Applying the Science of Learning
Beginintervention as soon as an autism diagnosis is considered
Intensive programming for a minimum of the equivalent of a full school day, five days a week (25+ hours) - with full-year programming according to the child's age and current developmental needs
Planned teaching opportunities that occur repeatedly, organized around brief periods of teaching for early learners (15-20 minutes, may increase for older children) with enough time to meet individual goals
A program should have a family component that includes parent training
Low student/teacher ratio - typically this means 1:1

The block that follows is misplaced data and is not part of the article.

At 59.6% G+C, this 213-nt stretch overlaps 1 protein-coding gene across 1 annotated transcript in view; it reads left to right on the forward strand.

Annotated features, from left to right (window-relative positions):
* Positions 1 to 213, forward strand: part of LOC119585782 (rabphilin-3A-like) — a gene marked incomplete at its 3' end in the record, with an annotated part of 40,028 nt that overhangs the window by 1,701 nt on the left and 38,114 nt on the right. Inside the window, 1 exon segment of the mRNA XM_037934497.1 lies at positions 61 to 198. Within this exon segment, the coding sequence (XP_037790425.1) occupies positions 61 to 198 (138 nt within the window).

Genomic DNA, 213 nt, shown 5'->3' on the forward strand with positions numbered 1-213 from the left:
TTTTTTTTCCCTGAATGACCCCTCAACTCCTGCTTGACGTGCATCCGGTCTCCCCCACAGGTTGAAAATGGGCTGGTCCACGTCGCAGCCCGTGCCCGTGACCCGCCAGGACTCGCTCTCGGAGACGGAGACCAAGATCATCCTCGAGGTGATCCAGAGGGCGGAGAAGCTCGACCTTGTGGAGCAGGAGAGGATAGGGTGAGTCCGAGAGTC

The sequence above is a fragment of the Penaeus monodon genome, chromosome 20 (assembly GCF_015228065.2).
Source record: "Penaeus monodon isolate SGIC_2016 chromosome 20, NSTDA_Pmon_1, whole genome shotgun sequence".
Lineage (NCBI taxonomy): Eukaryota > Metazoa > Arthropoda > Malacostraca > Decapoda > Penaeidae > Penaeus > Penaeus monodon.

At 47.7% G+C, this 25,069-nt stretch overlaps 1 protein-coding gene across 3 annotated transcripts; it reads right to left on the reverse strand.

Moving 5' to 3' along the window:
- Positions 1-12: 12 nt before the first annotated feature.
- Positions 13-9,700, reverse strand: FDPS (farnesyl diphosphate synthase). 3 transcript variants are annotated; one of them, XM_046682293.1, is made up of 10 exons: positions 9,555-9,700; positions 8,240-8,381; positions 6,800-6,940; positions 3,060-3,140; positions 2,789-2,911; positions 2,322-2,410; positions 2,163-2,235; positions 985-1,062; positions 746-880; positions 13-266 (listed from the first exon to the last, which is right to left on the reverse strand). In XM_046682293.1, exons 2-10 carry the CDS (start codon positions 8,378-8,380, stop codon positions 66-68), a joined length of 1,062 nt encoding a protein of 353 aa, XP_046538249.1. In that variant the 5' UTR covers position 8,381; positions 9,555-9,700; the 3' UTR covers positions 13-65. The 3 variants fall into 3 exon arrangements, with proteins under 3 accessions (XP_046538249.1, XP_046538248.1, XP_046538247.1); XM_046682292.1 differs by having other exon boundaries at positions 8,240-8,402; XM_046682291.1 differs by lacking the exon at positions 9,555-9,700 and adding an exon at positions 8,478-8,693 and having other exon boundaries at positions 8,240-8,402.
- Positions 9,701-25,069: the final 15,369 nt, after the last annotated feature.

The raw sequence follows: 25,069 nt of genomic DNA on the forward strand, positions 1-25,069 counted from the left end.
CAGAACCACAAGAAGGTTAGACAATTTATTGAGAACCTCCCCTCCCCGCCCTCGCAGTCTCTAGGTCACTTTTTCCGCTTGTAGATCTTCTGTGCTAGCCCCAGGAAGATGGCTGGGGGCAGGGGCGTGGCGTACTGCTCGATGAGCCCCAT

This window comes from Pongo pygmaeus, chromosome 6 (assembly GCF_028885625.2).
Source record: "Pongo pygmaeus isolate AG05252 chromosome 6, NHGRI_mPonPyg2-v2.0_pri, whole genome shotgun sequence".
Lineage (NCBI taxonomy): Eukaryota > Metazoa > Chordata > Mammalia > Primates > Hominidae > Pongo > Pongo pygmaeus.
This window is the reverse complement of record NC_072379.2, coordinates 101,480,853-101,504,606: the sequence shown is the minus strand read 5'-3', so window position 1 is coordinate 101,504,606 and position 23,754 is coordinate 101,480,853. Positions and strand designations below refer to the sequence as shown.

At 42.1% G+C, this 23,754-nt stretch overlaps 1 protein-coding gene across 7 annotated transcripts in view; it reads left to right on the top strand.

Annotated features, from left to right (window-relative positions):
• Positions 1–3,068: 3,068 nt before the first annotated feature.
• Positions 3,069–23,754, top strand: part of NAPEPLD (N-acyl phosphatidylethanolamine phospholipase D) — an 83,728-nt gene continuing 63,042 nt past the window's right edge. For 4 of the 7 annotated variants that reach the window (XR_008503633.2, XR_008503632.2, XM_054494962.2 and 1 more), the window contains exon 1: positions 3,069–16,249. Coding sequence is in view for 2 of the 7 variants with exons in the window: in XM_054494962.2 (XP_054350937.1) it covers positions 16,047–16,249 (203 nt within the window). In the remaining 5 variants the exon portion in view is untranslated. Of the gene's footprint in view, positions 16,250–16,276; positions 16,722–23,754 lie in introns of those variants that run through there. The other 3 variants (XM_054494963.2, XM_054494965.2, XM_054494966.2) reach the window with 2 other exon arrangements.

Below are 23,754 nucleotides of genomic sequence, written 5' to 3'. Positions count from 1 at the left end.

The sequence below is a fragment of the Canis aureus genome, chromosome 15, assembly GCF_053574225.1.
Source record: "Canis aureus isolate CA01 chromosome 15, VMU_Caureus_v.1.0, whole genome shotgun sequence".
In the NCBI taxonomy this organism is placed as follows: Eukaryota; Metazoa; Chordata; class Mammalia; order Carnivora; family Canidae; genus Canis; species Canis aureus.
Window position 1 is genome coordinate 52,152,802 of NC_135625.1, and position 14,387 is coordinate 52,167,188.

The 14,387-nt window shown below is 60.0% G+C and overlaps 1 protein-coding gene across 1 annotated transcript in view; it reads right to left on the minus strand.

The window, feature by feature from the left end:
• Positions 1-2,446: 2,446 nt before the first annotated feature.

Ongoing formal program evaluation and frequent evaluation of individual progress
1. Functional, spontaneous communication training for early learners
2. Social instruction delivered throughout the day, and in settings appropriate to the development of the child
3. Play skills instruction that focuses on play with peers
4. Other necessary cognitive skills instruction taught in the context they are to be used
5. Problem behavior intervention that relies on research-based techniques such as functional assessment, functional communication training and replacement behavior training
6. Functional academic skills as appropriate